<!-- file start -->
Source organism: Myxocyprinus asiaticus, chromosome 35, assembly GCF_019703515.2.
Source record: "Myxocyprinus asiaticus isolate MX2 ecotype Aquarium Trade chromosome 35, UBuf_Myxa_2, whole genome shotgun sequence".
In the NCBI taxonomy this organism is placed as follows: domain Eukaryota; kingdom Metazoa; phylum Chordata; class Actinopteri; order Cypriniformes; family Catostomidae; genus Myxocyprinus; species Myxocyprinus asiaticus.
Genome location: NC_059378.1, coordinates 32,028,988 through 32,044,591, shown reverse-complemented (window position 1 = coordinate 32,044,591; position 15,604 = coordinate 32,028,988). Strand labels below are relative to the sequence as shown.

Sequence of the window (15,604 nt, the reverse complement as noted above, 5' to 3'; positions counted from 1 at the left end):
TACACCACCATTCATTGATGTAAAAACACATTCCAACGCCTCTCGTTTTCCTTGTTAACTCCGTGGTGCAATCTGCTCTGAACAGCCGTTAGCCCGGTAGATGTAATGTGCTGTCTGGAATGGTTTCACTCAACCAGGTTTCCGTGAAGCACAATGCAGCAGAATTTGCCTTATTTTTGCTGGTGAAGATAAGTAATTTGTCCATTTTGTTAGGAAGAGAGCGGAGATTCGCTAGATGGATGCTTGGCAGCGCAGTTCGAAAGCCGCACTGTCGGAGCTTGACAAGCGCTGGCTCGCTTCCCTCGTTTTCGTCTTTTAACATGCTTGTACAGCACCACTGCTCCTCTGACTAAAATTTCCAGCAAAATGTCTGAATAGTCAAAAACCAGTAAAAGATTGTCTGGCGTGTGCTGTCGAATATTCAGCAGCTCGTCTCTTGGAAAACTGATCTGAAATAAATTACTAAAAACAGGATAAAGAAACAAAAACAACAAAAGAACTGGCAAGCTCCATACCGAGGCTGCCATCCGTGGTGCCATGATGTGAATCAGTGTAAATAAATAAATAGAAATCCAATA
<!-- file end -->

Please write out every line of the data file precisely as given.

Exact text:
Source organism: Myxocyprinus asiaticus, chromosome 35, assembly GCF_019703515.2.
Source record: "Myxocyprinus asiaticus isolate MX2 ecotype Aquarium Trade chromosome 35, UBuf_Myxa_2, whole genome shotgun sequence".
In the NCBI taxonomy this organism is placed as follows: domain Eukaryota; kingdom Metazoa; phylum Chordata; class Actinopteri; order Cypriniformes; family Catostomidae; genus Myxocyprinus; species Myxocyprinus asiaticus.
Genome location: NC_059378.1, coordinates 32,028,988 through 32,044,591, shown reverse-complemented (window position 1 = coordinate 32,044,591; position 15,604 = coordinate 32,028,988). Strand labels below are relative to the sequence as shown.

Sequence of the window (15,604 nt, the reverse complement as noted above, 5' to 3'; positions counted from 1 at the left end):
TACACCACCATTCATTGATGTAAAAACACATTCCAACGCCTCTCGTTTTCCTTGTTAACTCCGTGGTGCAATCTGCTCTGAACAGCCGTTAGCCCGGTAGATGTAATGTGCTGTCTGGAATGGTTTCACTCAACCAGGTTTCCGTGAAGCACAATGCAGCAGAATTTGCCTTATTTTTGCTGGTGAAGATAAGTAATTTGTCCATTTTGTTAGGAAGAGAGCGGAGATTCGCTAGATGGATGCTTGGCAGCGCAGTTCGAAAGCCGCACTGTCGGAGCTTGACAAGCGCTGGCTCGCTTCCCTCGTTTTCGTCTTTTAACATGCTTGTACAGCACCACTGCTCCTCTGACTAAAATTTCCAGCAAAATGTCTGAATAGTCAAAAACCAGTAAAAGATTGTCTGGCGTGTGCTGTCGAATATTCAGCAGCTCGTCTCTTGGAAAACTGATCTGAAATAAATTACTAAAAACAGGATAAAGAAACAAAAACAACAAAAGAACTGGCAAGCTCCATACCGAGGCTGCCATCCGTGGTGCCATGATGTGAATCAGTGTAAATAAATAAATAGAAATCCAATA